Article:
APR 09, 2020 10:28 AM PDT

How Playing the Drums Changes Your Brain

WRITTEN BY: Annie Lennon

Playing music is associated with a range of neurological benefits from maintaining and improving cognitive abilities to promoting neuroplasticity, and preventing neurodegenerative diseases such as dementia. Now, researchers from Ruhr-University Bochum in Germany have uncovered the neurological benefits of playing the drums

Although the neurological effects of playing musical instruments in general have long been known, no one had previously studied the neurological benefits for drummers specifically. Lara Schlaffke, lead author of the study, says, “Most people can only perform fine motor tasks with one hand and have problems playing different rhythms with both hands at the same time...Drummers can do things that are impossible for untrained people.”

In particular, Schlaffke and her team wanted to understand how playing the drums affected the organization of complex motor processes in the brain. To do so, they recruited 20 professional drummers with an average of 17 years experience playing the instrument, who also practiced playing for more than 10 hours per week. Meanwhile, for the control group the researchers recruited 24 people without any prior musical aptitude. Asking each participant to play the drums, the researchers then used MRI imaging techniques to visualize both how their brains functioned, and their structures.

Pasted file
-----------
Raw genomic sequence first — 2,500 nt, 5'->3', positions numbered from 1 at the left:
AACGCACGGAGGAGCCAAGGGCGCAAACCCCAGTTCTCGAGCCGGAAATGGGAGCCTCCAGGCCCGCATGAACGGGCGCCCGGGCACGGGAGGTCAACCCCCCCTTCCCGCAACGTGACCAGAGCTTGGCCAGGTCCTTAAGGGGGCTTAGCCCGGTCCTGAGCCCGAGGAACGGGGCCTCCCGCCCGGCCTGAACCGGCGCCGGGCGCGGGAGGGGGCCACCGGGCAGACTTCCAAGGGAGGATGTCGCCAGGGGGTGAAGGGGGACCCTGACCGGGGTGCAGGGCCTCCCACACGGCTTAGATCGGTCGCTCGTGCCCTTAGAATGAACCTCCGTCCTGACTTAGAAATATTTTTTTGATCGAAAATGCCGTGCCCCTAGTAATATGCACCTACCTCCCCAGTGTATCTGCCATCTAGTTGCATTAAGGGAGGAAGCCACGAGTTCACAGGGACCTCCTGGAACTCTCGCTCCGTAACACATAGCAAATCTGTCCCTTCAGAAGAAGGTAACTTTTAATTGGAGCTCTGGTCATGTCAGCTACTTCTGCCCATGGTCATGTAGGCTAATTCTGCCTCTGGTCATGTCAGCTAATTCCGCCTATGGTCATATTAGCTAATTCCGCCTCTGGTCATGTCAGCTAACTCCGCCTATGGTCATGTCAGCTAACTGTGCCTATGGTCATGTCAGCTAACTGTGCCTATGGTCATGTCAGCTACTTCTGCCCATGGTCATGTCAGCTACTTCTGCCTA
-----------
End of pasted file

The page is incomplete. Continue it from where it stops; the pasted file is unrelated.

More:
Among their findings, they found that the experienced drummers had fewer but thicker fibres in the front part of their corpus callosum, part of the brain that connects the right and left brain hemispheres, and is key for motor planning. The researchers thus concluded that these thicker fibres allowed the drummers to communicate information between hemispheres at a faster rate than the controls. The researchers also found that the thicker the fibres in the corpus callosum; the better the drumming performance across all of the participants.

More than this, they also found that the brains of the drummers showed less activity in areas dedicated to motor tasks than those of the control subjects during their performances. Known as ‘sparse sampling’, the researchers concluded that more efficient brain organization in the experienced drummers meant that these areas of the brain were activated less. 


Sources: Science Daily, Scientific American and Wiley Online Library 

About the Author
  • Annie Lennon is a writer whose work also appears in Medical News Today, Psych Central, Psychology Today, and other outlets. When she's not writing, she is COO of Xeurix, an HR startup that assesses jobfit from gamified workplace simulations.
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